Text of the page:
The ratchet is shown here in the form of a ball24 in a continuous half groove 25 on the inside surface of the pilot cutter 19 and a tapered groove 26 on the outside of the eccentric bushing 20. Ball 24 may be inserted through a hole closed by a screw plug 30 as shown in Fig. 5. The action of such a clutch or ratchet is well known. Any other suitable ratchet or clutch may be used such as a spring actuated dog on one member engaging ratchet teeth on the other member.
from the body 12 which allows pins 16, 16
to be withdrawn through the bottom of the holes 28 in the main body 12 and the cutters 14 drop out of the recesses 15, 15 The new cutters are placed in the reamer by reversing this procedure.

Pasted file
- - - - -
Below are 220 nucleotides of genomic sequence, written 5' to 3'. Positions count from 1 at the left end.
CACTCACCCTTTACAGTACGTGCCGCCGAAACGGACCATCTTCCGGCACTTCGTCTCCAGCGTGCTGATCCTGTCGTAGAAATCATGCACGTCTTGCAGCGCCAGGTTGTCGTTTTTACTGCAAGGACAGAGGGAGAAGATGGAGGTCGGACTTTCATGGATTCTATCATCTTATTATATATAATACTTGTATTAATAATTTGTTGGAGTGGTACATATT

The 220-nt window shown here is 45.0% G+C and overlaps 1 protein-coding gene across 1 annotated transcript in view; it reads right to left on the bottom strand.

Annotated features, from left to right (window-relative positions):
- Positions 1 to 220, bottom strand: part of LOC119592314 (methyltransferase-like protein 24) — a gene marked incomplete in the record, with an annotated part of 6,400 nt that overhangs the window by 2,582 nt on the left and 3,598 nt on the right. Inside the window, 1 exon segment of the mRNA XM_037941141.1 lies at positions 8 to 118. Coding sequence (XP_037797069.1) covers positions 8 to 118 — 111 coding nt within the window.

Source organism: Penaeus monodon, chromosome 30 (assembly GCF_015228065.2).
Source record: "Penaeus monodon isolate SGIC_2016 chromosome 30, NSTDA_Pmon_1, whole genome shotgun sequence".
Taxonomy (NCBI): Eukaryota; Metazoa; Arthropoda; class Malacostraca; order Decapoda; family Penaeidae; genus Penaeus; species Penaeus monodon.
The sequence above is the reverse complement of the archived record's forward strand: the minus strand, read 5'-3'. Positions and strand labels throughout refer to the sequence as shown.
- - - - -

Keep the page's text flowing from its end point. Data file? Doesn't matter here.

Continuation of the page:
The shoulder 29 above the cutters 14 is hard surfaced with any wear resisting alloy such as Stellite so that when the reamer is used to ream or underream upwards in a hole the body will not be worn away too rapidly by abrasion against the side wall of the hole.
Obviously for this kind of service the pilot cutter 19 may be placed at the top of the reamer or an additional pilot reamer on an eccentric bushing may be placed above the cutters 14.
By meshing the pairs of cutters 14, the tendency of any one cutter to stick and become flat is materially reduced, as it will be forced to rotate by its mating cutter.
The foregoing description is by way of illustration of my invention and is not intended to be construed as the only form that it may take. The scope of the invention is set forth in the following claims.